Etta James

Etta James
Etta James in 1990
Etta James in 1990
Background information
Birth name Jamesetta Hawkins
Born January 25 1938(1938-01-25)
Los Angeles, California, USA
Died January 20 2012 (aged 73)
Riverside, California, USA
Genre(s) Blues
Soul
R&B
Jazz
Occupation(s) Singer, Songwriter
Years active 1954 – 2012
Label(s) Chess (1960–1975)
Atlantic
Private
RCA
Associated
acts
Dinah Washington, Billie Holiday

Etta James (January 25, 1938 - January 20, 2012) was an American blues, soul, R&B, and jazz singer and songwriter, who had her biggest success in the 1950s and 1960s.

In the mid 1950s she recorded "The Wallflower," better known as "Dance with Me Henry," which was an R & B hit for her and a major pop success for Georgia Gibbs. James is best known, however, for her 1961 ballad "At Last," which has been featured in many movies and television commercials since its release, and is often performed at contemporary weddings. Other hit songs by her include "Something's Got A Hold On Me" and "Tell Mama."

Contents

A Grammy Lifetime Achievement Award winner, James was inducted into the Rock and Roll Hall of Fame in 1993.

Biography

Early life and career

Jamesetta Hawkins was born in Los Angeles, California, to an unmarried 14 year old African-American mother, Dorothy Hawkins. She received her first professional vocal training at the age of five, from James Earle Hines, a choir director at St. Paul Baptist Church in Los Angeles.

James' family moved to San Francisco in 1950, and she soon teamed up with two other girls to form a doo-wop singing group. When the girls were 14, band leader Johnny Otis auditioned them. They sang an answer to Hank Ballard's "Work With Me, Annie" called "Roll With Me Henry." Otis liked the song, and against her mother's wishes, James and the trio went to Los Angeles to record it in 1954. The trio renamed the song "The Wallflower (Dance with Me, Henry)" and released it in 1955. James named her vocal group The Peaches.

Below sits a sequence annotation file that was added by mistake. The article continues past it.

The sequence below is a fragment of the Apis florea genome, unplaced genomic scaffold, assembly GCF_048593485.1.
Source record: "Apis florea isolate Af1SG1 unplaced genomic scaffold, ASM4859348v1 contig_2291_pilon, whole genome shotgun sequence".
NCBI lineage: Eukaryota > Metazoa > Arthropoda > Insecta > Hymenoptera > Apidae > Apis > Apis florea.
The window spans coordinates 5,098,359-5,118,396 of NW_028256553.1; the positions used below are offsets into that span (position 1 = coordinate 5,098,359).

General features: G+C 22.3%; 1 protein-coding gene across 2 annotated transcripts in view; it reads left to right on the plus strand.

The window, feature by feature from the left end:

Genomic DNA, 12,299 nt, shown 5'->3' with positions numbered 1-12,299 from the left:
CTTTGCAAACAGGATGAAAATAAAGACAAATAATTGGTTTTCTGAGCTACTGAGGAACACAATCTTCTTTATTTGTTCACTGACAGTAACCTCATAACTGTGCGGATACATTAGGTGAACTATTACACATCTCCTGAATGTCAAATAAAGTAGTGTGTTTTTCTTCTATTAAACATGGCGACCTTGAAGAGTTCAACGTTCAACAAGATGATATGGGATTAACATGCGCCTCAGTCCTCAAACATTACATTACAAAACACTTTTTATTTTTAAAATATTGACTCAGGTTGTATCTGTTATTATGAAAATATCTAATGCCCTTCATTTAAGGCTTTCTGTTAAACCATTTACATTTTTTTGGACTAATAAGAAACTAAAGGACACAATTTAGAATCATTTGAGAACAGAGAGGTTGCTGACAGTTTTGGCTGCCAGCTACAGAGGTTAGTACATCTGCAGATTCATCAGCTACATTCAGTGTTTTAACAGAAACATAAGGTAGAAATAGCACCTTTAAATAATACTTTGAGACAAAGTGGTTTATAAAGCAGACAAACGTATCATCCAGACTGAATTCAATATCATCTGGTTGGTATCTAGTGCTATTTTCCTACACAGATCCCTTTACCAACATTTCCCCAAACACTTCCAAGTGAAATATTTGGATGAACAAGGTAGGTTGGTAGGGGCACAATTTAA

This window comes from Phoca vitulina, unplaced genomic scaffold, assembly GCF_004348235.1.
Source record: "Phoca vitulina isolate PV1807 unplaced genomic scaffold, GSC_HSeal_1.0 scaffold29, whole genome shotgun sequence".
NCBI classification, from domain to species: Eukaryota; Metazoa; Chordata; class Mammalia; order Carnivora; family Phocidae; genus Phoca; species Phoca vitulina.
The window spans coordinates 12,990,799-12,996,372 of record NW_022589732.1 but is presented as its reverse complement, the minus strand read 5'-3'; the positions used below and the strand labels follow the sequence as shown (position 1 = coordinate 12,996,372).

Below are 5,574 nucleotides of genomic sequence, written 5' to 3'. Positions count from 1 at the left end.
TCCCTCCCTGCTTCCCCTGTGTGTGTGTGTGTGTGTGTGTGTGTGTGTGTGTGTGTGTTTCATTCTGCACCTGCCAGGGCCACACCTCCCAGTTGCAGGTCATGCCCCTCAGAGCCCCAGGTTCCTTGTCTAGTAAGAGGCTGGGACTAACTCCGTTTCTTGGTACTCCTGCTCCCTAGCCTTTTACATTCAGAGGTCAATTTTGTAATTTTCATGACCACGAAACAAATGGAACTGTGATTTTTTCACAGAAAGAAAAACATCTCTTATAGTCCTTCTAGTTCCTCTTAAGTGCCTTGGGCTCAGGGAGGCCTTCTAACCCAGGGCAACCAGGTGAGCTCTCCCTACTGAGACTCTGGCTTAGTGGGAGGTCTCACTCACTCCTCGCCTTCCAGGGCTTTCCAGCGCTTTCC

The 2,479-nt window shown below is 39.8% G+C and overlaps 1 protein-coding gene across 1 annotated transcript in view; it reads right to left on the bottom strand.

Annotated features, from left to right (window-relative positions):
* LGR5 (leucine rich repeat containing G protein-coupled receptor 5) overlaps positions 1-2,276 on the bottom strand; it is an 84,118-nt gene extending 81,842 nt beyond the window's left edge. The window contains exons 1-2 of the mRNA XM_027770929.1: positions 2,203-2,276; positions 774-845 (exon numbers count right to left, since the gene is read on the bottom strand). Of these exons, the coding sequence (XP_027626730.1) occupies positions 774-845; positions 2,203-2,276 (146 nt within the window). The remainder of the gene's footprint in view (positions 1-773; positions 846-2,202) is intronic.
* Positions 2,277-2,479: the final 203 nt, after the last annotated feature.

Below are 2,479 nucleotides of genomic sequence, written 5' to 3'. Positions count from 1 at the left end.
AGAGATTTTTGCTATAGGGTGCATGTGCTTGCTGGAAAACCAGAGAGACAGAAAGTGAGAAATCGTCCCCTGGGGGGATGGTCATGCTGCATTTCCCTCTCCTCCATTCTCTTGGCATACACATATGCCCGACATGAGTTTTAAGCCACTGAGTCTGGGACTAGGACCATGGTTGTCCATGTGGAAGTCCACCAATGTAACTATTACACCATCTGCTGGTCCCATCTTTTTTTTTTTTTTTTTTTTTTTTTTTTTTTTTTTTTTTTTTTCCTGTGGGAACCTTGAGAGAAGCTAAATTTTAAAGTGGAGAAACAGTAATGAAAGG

Success

James' version of "The Wallflower" reached number two on the rhythm and blues charts in February 1955, but was undercut in the wider market by a rushed-out cover version by Georgia Gibbs on Mercury Records. Titled "Dance With Me Henry," Gibbs' version of the song became a number-one hit on the pop charts. The song's royalties were divided between Hank Ballard, Etta James, and Johnny Otis, and its huge success attracted the attention of the R&B world.

Soon after the success of "Dance With Me Henry," The Peaches and James parted company, but this did not halt her career. James soon went on tour with Little Richard, where she witnessed and experienced situations to which minors are not usually privy and acquired a drug habit.

James continued to record and release albums throughout much of the decade and enjoyed more success. Her follow-up, "Good Rockin' Daddy," became another hit. Other songs, such as "Tough Lover" and "W-O-M-A-N" failed to gain significant sales, however. James also toured with Otis Redding and Johnny "Guitar" Watson and has cited Watson as a significant influence on her style.

Despite her success, at age 21, James was battling with a heroin addiction. She eventually went to rehab in 1973. She also would have a history of failed romantic relationships, which added a depth of believability and pathos to her love songs.

The Chess years

In 1960, James signed a recording contract with Chess Records. The recording company released many duets with her then boyfriend, Harvey Fuqua, who was then the lead singer of the Moonglows. One of these duets, "If I Can't Have You," became a hit on the R & B charts in 1960. A solo blues song, "All I Could Do Was Cry," became an R & B hit for James.

Chess co-founder Leonard Chess saw the potential for James to go into a more pop-oriented direction, and 1961 Chess released "At Last." The song reached number two on the R & B charts and number 22 on the pop charts that year, becoming James' signature song. Other songs such as "Trust In Me" and "Something's Got a Hold On Me" also proved successful.

James' 1963 album Etta James Rocks the House, cut at Nashville's "New Era" club, also sold well. Other singles by her during the 60s sold mainly to R & B audiences. In 1967, "Tell Mama" became a Top Ten hit on the R & B charts and made James a household name once more. The follow-up, "Security" and proved that James still had staying power.